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Question 2.53: The ejection of the photoelectron from the silver metal in the photoelectric effect experiment can be stopped by applying the voltage of 0.35 V when the radiation 256.7 nm is used. Calculate the work function for silver metal.
Ans: From the principle of conservation of energy, the energy of an incident photon (E) is equal to the sum of the work function (W_{0}) of radiation and its kinetic energy (K.E) i.e.,
E = W_{0} K.E
⇒ W_{0} = E – K.E
Energy of incident photon (E)
Where,
c = velocity of radiation
h = Planck’s constant
λ = wavelength of radiation
Substituting the values in the given expression of E:
E = 4.83 eV
The potential applied to silver metal changes to kinetic energy (K.E) of the photoelectron. Hence,
K.E = 0.35 V
K.E= 0.35 eV
Work function, W_{0} = E – K.E
= 4.83 eV – 0.35 eV
= 4.48 eV
Question 2.54: If the photon of the wavelength 150 pm strikes an atom and one of its inner bound electrons is ejected out with a velocity of 1.5 × 10^{7} ms^{–1}, calculate the energy with which it is bound to the nucleus.
Ans: Energy of incident photon (E) is given by,
E = hc / λ
Energy of the electron ejected (K.E)
= 10.2480 × 10^{–17 }J = 1.025 × 10^{–16}J
Hence, the energy with which the electron is bound to the nucleus can be obtained as:
E – K.E = 13.252 × 10^{–16} J – 1.025 × 10^{–16} J
= 12.227 × 10^{–16} J
Question 2.55: Emission transitions in the Paschen series end at orbit n = 3 and start from orbit n and can be represented as v = 3.29 × 10^{15} (Hz) [1/3^{2} – 1/n^{2}] . Calculate the value of n if the transition is observed at 1285 nm. Find the region of the spectrum.
Ans: Wavelength of transition = 1285 nm
= 1285 × 10^{–9} m (Given)
(Given)
Since v = c/λ
ν = 2.33 × 10^{14} s^{–1}
Substituting the value of ν in the given expression,
n = 4.98 ≈ 5
Hence, for the transition to be observed at 1285 nm, n = 5.
The spectrum lies in the infrared region.
Question 2.56: Calculate the wavelength for the emission transition if it starts from the orbit having radius 1.3225 nm & ends at 211.6 pm. Name the series to which this transition belongs & the region of the spectrum.
Ans: The radius of the n^{th} orbit of hydrogenlike particles is given by,
For radius (r_{1}) = 1.3225 nm
= 1.32225 × 10^{–9} m
= 1322.25 × 10^{–12} m
= 1322.25 pm
Thus, the transition is from the 5^{th} orbit to the 2^{nd} orbit. It belongs to the Balmer series.
Wave number for the transition is given by,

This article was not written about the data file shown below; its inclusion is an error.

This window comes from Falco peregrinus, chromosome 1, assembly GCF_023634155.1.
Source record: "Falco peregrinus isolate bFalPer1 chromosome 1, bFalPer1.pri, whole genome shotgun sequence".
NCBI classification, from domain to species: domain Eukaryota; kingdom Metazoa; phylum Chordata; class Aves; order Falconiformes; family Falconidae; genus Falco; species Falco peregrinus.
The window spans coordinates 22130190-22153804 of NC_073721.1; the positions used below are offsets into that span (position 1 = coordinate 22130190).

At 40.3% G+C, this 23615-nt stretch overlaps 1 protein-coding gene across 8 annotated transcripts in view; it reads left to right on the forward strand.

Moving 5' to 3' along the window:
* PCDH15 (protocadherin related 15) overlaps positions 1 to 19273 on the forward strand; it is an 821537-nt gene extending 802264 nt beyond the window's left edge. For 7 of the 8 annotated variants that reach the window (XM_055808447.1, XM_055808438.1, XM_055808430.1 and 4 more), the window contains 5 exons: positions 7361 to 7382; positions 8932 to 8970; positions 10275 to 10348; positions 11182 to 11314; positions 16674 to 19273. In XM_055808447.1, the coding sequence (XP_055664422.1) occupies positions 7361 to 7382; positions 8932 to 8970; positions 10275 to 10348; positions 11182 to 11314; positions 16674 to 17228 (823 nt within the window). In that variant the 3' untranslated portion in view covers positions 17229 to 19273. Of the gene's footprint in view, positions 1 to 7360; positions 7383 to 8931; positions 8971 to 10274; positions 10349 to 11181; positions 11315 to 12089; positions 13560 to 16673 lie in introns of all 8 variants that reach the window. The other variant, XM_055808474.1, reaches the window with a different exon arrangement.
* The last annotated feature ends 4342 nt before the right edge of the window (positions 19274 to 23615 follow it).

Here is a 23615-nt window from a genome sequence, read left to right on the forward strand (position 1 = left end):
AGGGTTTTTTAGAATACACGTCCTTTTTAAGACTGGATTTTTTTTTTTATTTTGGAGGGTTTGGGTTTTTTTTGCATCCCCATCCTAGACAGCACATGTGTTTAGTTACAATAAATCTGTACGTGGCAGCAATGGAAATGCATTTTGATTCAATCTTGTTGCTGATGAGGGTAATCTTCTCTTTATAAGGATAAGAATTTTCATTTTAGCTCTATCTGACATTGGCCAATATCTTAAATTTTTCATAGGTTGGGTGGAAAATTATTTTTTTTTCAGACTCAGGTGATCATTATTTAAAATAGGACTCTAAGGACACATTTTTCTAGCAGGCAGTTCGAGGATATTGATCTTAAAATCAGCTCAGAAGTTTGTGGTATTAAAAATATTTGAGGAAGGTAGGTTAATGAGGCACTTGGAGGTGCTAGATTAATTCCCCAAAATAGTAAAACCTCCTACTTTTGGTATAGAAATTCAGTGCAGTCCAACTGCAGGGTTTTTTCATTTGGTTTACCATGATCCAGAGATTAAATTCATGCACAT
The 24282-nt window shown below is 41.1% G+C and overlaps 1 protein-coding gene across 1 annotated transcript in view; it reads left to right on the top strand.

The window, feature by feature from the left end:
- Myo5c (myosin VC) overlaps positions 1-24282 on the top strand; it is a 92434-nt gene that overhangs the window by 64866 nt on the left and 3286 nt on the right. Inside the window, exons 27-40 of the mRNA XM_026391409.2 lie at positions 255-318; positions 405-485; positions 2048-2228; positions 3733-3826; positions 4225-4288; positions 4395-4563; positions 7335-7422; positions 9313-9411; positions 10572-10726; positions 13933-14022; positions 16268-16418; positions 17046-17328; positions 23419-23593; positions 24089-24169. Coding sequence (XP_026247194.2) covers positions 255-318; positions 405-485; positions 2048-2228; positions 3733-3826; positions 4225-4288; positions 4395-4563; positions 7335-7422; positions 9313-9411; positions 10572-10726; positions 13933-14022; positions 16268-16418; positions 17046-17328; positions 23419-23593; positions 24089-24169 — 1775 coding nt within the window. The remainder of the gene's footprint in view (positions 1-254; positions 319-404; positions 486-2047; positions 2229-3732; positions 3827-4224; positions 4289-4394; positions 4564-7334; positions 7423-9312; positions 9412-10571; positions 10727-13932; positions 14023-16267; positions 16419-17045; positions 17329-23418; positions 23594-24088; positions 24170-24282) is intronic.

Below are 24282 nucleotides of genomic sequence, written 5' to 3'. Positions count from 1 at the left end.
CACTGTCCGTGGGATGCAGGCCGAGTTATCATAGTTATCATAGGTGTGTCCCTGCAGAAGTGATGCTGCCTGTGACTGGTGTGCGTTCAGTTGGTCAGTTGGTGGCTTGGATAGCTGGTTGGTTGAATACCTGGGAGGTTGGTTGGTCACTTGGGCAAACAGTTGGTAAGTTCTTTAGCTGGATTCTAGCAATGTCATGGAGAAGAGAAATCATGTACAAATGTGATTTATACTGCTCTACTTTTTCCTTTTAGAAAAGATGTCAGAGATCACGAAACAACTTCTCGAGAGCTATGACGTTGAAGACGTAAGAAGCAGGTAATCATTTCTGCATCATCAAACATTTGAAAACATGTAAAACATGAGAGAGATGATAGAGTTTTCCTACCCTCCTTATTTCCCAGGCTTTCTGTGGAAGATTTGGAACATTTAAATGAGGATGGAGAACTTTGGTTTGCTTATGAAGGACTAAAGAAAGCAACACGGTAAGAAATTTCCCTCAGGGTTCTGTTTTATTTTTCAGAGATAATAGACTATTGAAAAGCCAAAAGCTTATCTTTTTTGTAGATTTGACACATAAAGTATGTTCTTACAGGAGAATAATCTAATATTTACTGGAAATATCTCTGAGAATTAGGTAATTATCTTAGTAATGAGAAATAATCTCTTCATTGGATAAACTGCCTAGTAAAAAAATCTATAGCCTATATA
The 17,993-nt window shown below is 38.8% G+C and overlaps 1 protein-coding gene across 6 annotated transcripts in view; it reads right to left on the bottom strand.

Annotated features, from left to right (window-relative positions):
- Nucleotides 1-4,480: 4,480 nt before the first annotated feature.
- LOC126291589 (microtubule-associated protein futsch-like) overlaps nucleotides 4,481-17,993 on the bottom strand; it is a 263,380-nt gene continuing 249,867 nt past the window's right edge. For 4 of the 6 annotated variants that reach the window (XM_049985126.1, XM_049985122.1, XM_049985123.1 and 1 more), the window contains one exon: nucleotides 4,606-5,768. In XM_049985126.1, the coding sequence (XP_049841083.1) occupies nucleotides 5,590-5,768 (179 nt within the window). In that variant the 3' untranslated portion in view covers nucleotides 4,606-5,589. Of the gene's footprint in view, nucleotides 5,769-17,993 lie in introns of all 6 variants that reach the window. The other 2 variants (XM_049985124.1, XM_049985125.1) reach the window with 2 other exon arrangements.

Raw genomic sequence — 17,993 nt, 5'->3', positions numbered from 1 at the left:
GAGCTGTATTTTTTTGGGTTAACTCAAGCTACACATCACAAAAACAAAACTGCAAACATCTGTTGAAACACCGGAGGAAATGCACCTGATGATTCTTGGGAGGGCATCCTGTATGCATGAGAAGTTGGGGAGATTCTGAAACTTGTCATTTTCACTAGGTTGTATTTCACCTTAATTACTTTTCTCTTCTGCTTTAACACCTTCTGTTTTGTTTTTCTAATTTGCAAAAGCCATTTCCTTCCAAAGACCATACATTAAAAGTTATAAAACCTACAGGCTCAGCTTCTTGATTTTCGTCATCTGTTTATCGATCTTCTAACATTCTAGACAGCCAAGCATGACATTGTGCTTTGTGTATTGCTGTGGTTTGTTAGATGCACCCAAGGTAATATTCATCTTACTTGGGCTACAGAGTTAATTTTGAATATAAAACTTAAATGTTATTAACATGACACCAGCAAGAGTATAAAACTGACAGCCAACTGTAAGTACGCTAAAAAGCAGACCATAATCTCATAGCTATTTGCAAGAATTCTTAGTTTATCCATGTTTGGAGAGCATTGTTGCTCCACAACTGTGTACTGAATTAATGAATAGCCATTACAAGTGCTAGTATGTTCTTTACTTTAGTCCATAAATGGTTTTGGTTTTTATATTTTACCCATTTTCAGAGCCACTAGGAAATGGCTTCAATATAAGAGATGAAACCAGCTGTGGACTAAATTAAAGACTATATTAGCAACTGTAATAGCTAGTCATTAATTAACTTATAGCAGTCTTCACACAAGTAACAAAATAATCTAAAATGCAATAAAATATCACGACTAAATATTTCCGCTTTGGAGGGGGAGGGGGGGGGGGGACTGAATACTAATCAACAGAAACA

1.097 × 10^{7} m^{–1}
= 2.303 × 10^{6} m^{–1}
Wavelength (λ) associated with the emission transition is given by,
= 0.434 ×10^{–6} m
λ = 434 nm
Question 2.57: Dual behaviour of matter proposed by de Broglie led to the discovery of electron microscope often used for the highly magnified images of biological molecules & other type of material. If the velocity of the electron in this microscope is 1.6×10^{6} ms^{–1}, calculate de Broglie wavelength associated with this electron.
Ans: From de Broglie’s equation,
= 4.55 × 10^{–10} m = 455 pm
de Broglie’s wavelength associated with the electron is 455 pm.
Question 2.58: Similar to electron diffraction, neutron diffraction microscope is also used for the determination of the structure of molecules. If the wavelength used here is 800 pm, calculate the characteristic velocity associated with the neutron.
Ans: From de Broglie’s equation,
Where,
v = velocity of particle (neutron)
h = Planck’s constant
m = mass of particle (neutron)
λ = wavelength
Substituting the values in the expression of velocity (v),
= 4.94 × 10^{2} ms^{–1}
v = 494 ms^{–1}
Velocity associated with the neutron = 494 ms^{–1}
Question 2.59: If the velocity of the electron in Bohr’s first orbit is 2.19 × 10^{6} ms^{–1}, calculate the de Broglie wavelength associated with it.
Ans: According to de Broglie’s equation,
Where,
λ = wavelength associated with the electron
h = Planck’s constant
m = mass of electron
v = velocity of electron
Substituting the values in the expression of λ:
λ = 332 pm
Wavelength associated with the electron = 332 pm
Question 2.60: The velocity associated with a proton moving in a potential difference of 1000 V is 4.37 × 10^{5} ms^{–1}. If the hockey ball of mass 0.1 kg is moving with this velocity, calculate the wavelength associated with this velocity.
Ans: According to De Broglie’s expression,
λ = h/mv
Substituting the values in the expression,
Question 2.61: If the position of the electron is measured within an accuracy of 0.002 nm, calculate the uncertainty in the momentum of the electron. Suppose the momentum of the electron is h/4π_{m} × 0.05 nm, is there any problem in defining this value.
Ans: From Heisenberg’s uncertainty principle,
Where,
Δx = uncertainty in position of the electron
Δp = uncertainty in momentum of the electron
Substituting the values in the expression of Δp:
= 2.637 × 10^{–23} Jsm^{–1}
Δp = 2.637 × 10^{–23} kgms^{–1} (1 J = 1 kgms^{2}s^{–1})
Uncertainty in the momentum of the electron = 2.637 × 10^{–23} kgms^{–1}.